At 10:15 on the evening of 6 May 1942, Lieutenant Commander J. H. Morrill and 17 of Quail’s crewmembers set off on a remarkable journey south towards Australia. They initially traveled at night and hugged the coastline as their 36-foot motor launch plodded along at three knots. The men camouflaged the tiny vessel with green fronds and branches and painted it black so that it would look like a harmless native fishing boat. They avoided numerous Japanese aircraft, destroyers, minesweepers, and patrol boats as they continued southwards along the Philippine coastline. They stopped a few times along the coast of Luzon, where some kind Filipino villagers gave them food and water. By 13 May, they headed into the more open waters of the Sibuyan Sea and moved past the southwest end of Masbate Island in the central Philippines. They passed a Japanese tanker along the way, but the tanker ignored them, possibly thinking that they were either pirates or fishermen. They reached Cebu on May 15. On that same day they landed on the northwest coast of Leyte and bought some diesel oil and canned goods from a Chinese storekeeper. Morrill and his men also learned that the Japanese were on Leyte and that they were looking for Americans. Morrill and his crew left and continued south, headed for Surigao Strait between Leyte and Dinagat Islands.
On 17 May, the small group reached Tandag on northeastern Mindanao and obtained more supplies and fuel from another Chinese merchant. But the Japanese were making rapid advances throughout the Philippines and Morrill and his men managed to avoid enemy patrol boats that night by hiding in a secluded cove. On 18 May they left Port Lamon, where friendly Filipinos gave them more fuel. They continued their journey southward, eventually reaching Fisang Island north of Timor in the East Indies on 24 May.
The natives of the Dutch East Indies were not too helpful to the Americans and they would not take either American or Philippine currency. So the only way Morrill and his men could get any supplies was through trading what few valuable belongings they had for some desperately needed fuel oil and food. The small boat left Fisang but was only able to make it to the island of Keor, in the easternmost part of the Dutch East Indies, before their small engine gave out. The people on Keor didn’t seem any friendlier, but the Americans had to stay to repair their engine. The engine had to work well because they were about to leave on the last part of their journey across a large distance of open ocean for Australia. So they beached the boat and the men of the Quail replaced a burned-out bearing with one carved out of hard wood and installed it. Remarkably, it worked.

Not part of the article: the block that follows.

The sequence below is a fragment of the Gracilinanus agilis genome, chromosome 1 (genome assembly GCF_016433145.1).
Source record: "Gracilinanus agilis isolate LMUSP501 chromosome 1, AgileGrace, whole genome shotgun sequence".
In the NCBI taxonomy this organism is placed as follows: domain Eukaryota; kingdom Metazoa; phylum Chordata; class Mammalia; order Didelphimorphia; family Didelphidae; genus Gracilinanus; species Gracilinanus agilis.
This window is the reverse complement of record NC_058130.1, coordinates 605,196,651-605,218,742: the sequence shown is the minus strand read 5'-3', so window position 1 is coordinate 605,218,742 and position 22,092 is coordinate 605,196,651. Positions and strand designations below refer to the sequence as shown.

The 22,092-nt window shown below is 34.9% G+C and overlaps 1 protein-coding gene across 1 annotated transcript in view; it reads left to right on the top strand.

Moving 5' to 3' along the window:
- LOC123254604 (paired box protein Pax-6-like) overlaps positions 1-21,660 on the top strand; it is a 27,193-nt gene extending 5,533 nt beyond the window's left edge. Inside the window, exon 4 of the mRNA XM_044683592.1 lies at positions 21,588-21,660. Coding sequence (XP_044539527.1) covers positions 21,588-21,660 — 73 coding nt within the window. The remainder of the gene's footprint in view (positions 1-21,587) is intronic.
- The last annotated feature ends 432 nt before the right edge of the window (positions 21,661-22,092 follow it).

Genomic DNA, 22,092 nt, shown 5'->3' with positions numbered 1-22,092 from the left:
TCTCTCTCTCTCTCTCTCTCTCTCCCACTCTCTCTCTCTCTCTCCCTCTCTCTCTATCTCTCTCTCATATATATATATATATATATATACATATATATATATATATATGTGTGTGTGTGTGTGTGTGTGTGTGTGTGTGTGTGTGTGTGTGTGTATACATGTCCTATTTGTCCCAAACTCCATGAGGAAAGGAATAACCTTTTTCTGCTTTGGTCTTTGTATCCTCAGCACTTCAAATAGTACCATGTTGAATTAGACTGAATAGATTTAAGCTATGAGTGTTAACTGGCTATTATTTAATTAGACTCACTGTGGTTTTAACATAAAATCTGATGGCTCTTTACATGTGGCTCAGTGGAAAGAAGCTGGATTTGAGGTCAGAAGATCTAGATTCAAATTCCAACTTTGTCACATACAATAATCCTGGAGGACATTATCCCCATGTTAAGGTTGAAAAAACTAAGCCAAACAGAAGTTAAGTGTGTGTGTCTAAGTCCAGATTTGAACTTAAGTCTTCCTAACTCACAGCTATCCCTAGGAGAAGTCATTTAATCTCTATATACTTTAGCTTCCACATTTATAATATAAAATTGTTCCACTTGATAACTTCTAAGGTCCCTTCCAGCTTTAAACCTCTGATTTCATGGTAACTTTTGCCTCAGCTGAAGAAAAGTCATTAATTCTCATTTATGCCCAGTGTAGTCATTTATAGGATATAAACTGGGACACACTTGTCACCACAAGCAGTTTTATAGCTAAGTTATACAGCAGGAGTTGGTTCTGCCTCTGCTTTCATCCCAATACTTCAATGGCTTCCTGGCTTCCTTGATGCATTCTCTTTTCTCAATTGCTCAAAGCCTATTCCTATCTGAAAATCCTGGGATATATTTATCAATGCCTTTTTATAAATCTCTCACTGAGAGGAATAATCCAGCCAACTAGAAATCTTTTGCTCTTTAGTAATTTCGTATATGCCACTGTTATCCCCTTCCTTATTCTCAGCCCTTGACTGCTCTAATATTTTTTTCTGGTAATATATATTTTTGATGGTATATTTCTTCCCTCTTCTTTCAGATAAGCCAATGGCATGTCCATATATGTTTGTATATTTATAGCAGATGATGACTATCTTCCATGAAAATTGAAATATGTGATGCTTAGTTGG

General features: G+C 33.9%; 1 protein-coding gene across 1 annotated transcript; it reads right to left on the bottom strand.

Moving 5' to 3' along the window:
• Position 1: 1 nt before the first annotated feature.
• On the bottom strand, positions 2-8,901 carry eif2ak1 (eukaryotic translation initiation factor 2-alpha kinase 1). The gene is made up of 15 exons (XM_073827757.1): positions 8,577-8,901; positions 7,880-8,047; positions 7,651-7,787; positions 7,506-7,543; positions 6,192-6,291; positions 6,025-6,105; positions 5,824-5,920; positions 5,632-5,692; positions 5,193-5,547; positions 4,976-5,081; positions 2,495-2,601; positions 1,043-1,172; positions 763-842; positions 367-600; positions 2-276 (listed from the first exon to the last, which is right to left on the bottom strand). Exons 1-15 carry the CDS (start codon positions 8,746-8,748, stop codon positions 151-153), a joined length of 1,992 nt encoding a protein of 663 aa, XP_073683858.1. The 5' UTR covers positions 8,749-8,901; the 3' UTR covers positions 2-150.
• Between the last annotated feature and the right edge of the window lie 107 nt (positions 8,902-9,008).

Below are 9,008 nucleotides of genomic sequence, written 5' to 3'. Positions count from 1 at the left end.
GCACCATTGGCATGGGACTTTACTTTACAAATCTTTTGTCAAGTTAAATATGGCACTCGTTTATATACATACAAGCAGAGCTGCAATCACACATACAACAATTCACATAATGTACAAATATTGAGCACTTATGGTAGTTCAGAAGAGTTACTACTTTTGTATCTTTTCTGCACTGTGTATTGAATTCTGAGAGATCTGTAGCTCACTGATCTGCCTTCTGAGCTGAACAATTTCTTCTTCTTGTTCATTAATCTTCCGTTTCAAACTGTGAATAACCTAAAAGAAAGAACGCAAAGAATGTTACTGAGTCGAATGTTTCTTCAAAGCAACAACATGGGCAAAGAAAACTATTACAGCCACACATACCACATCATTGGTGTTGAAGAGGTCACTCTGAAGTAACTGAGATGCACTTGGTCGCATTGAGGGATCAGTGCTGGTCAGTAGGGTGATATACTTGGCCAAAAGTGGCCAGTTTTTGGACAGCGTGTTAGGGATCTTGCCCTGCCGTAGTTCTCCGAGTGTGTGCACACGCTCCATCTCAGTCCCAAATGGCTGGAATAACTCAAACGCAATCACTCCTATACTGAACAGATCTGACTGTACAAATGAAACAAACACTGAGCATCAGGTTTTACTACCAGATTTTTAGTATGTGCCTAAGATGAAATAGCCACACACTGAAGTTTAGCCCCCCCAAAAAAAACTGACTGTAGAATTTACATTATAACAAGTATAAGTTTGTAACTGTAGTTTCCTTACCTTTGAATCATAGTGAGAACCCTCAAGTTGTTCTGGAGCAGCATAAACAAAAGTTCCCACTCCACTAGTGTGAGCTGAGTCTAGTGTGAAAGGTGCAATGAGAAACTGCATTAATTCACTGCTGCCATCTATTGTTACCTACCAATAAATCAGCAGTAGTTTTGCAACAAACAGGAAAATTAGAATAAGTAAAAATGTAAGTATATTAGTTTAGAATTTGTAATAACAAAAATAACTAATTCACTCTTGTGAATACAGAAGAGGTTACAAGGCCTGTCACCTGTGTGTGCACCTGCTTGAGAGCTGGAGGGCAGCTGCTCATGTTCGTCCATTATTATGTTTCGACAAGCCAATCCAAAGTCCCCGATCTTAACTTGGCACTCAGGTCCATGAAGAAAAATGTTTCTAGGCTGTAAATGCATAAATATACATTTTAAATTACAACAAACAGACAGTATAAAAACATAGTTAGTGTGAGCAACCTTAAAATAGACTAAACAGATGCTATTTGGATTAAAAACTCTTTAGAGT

Morrill and his men left Keor and continued their journey south to Australia. On 4 June 1942, this small band of Americans reached Melville Island just north of Darwin, Australia, where they met some friendly Australian missionaries. They obtained food and water from the missionaries and the next day they left Melville and, with no fanfare and no recognition, slowly made their way into Darwin harbor. They tied up their boat and, once on shore, tried to report to any Americans in the harbor. All they found were a few American officers with an Army Air Force unit.
After 29 days and traveling 2,060 miles in a 36-foot motor launch, Lieutenant Commander J. H. Morrill brought his 17 men from the Quail to safety. They went from Corregidor to Darwin with no sextant, no decent charts, and only a pocket watch as a chronometer. Lieutenant Commander Morrill received the Navy Cross and was eventually promoted to the rank of Rear Admiral.
Although the Quail was lost, some of its crew decided that surrendering to the Japanese on Corregidor was not an option. Even though the odds against them were enormous, these incredibly brave men in their small boat managed to avoid Japanese aircraft and warships while, at the same time, battling the sea as well as the weather. But like so many of the men in the old US Asiatic Fleet, they simply refused to give up. It was a remarkable achievement by a group of sailors who were determined to get back home so that they could live to fight another day.
Posted by Remo at 8:33 AM
Tuesday, February 10, 2009
Figure 1: SMS Scharnhorst (German armored cruiser, 1907-1914) photographed by Arthur Renard, 30 Brunswickerstrasse, Kiel, possibly while running trials. The ship entered service on 24 October 1907. This print was received by the U.S. Office of Naval Intelligence on 7 May 1908. U.S. Naval Historical Center Photograph. Click on photograph for larger image.
Figure 2: German Vice Admiral von Spee's cruiser squadron leaving Valparaiso, Chile, circa 3 November 1914, following the Battle of Coronel. The German ships are in the distance, with the armored cruisers Scharnhorst and Gneisenau in the lead, followed by light cruiser Nürnberg. Chilean Navy warships in the middle distance include (from left to right): cruisers Esmeralda, O'Higgins and Blanco Encalda and old battleship Capitan Prat. U.S. Naval Historical Center Photograph. Click on photograph for larger image.